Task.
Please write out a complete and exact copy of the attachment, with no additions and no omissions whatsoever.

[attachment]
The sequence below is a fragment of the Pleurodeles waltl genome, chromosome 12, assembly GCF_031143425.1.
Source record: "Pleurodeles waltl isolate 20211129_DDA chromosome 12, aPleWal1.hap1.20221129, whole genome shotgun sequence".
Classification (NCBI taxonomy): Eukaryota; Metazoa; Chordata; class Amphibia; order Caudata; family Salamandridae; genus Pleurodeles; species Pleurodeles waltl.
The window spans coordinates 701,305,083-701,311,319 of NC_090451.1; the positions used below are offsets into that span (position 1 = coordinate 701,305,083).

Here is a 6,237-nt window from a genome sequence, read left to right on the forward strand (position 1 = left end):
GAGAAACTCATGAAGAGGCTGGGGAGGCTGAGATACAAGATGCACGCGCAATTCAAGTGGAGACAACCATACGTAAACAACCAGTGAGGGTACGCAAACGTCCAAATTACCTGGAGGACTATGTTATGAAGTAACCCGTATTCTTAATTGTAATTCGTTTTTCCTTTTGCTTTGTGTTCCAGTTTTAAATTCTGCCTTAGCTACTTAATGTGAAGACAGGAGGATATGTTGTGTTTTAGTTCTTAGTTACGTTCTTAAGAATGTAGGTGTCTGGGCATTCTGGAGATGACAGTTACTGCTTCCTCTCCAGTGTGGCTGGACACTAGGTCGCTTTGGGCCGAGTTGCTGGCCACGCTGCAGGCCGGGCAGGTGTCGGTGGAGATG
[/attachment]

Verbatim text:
The sequence below is a fragment of the Pleurodeles waltl genome, chromosome 12, assembly GCF_031143425.1.
Source record: "Pleurodeles waltl isolate 20211129_DDA chromosome 12, aPleWal1.hap1.20221129, whole genome shotgun sequence".
Classification (NCBI taxonomy): Eukaryota; Metazoa; Chordata; class Amphibia; order Caudata; family Salamandridae; genus Pleurodeles; species Pleurodeles waltl.
The window spans coordinates 701,305,083-701,311,319 of NC_090451.1; the positions used below are offsets into that span (position 1 = coordinate 701,305,083).

Here is a 6,237-nt window from a genome sequence, read left to right on the forward strand (position 1 = left end):
GAGAAACTCATGAAGAGGCTGGGGAGGCTGAGATACAAGATGCACGCGCAATTCAAGTGGAGACAACCATACGTAAACAACCAGTGAGGGTACGCAAACGTCCAAATTACCTGGAGGACTATGTTATGAAGTAACCCGTATTCTTAATTGTAATTCGTTTTTCCTTTTGCTTTGTGTTCCAGTTTTAAATTCTGCCTTAGCTACTTAATGTGAAGACAGGAGGATATGTTGTGTTTTAGTTCTTAGTTACGTTCTTAAGAATGTAGGTGTCTGGGCATTCTGGAGATGACAGTTACTGCTTCCTCTCCAGTGTGGCTGGACACTAGGTCGCTTTGGGCCGAGTTGCTGGCCACGCTGCAGGCCGGGCAGGTGTCGGTGGAGATG